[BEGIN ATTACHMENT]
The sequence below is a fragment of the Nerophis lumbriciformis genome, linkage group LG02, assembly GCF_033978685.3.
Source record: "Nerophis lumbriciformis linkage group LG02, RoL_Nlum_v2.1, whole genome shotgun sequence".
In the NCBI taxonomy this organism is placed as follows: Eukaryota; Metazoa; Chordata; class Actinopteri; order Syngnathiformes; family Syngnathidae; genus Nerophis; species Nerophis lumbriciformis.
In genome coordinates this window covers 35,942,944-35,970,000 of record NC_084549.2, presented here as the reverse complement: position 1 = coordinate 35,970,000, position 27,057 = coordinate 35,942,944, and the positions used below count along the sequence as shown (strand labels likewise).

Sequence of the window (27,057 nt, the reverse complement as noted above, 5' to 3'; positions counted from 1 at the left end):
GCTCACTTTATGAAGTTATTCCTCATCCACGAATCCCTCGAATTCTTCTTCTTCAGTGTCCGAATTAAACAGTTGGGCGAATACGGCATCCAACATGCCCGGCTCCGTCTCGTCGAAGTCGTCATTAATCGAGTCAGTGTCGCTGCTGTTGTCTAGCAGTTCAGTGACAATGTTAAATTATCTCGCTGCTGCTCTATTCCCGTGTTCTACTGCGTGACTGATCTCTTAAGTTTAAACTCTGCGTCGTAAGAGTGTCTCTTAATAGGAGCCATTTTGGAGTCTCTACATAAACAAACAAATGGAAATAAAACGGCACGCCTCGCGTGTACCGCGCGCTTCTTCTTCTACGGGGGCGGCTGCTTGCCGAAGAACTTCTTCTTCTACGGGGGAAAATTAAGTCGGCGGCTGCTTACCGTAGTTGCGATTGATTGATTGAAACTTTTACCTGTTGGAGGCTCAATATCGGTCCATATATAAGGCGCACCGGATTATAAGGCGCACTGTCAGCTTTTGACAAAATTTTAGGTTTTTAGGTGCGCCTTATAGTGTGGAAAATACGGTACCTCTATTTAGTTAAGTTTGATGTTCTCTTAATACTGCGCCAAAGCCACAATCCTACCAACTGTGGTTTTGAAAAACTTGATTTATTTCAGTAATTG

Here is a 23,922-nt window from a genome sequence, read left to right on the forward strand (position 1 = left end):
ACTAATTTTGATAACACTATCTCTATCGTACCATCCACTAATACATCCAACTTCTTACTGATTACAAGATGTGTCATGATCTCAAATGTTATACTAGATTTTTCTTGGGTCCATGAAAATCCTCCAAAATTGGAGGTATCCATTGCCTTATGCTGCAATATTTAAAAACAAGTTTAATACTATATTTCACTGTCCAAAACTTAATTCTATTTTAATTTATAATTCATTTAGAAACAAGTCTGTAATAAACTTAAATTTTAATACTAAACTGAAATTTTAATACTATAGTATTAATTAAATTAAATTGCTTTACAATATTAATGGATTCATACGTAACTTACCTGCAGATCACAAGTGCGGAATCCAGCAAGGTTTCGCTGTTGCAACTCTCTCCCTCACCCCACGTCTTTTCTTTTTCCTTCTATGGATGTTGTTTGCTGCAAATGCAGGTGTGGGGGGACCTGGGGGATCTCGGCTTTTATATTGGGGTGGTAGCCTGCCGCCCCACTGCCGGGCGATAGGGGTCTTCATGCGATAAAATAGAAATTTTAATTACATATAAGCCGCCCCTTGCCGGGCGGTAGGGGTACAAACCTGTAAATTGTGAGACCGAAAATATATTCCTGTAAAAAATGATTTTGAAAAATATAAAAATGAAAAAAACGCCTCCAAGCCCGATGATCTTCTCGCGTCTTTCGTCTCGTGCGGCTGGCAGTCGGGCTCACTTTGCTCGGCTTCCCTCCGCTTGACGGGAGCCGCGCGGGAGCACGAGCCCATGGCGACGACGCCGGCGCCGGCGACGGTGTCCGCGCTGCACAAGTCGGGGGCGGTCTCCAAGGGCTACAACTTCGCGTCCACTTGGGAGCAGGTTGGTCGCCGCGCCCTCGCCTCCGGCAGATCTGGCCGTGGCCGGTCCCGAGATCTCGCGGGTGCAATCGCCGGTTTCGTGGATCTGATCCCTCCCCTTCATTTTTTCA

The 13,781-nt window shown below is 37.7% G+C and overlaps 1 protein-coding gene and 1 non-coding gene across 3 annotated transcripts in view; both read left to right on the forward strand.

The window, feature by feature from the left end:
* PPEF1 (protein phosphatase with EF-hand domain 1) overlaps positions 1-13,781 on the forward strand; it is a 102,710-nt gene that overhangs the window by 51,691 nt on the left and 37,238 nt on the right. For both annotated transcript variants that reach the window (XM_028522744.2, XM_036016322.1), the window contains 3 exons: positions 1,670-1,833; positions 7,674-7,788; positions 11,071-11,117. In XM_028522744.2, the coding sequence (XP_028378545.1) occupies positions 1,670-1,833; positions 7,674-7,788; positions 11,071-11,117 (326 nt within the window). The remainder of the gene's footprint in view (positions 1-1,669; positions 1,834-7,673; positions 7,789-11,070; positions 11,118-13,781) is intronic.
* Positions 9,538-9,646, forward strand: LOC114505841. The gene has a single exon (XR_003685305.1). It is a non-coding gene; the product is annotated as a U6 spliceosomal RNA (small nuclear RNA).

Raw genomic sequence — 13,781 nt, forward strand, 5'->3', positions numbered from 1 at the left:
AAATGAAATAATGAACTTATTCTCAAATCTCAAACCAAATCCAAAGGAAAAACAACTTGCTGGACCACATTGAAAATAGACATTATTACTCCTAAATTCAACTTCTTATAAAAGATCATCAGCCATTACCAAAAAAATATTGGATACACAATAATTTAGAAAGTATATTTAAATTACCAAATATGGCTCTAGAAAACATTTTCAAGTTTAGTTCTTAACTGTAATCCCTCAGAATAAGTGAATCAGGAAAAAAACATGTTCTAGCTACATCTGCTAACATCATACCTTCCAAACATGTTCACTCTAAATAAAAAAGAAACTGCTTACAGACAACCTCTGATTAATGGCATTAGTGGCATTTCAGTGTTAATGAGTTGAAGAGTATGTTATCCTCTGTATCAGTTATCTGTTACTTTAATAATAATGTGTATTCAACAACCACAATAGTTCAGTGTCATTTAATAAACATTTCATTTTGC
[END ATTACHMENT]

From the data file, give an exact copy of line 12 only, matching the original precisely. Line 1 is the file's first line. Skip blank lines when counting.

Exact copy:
* Positions 9,538-9,646, forward strand: LOC114505841. The gene has a single exon (XR_003685305.1). It is a non-coding gene; the product is annotated as a U6 spliceosomal RNA (small nuclear RNA).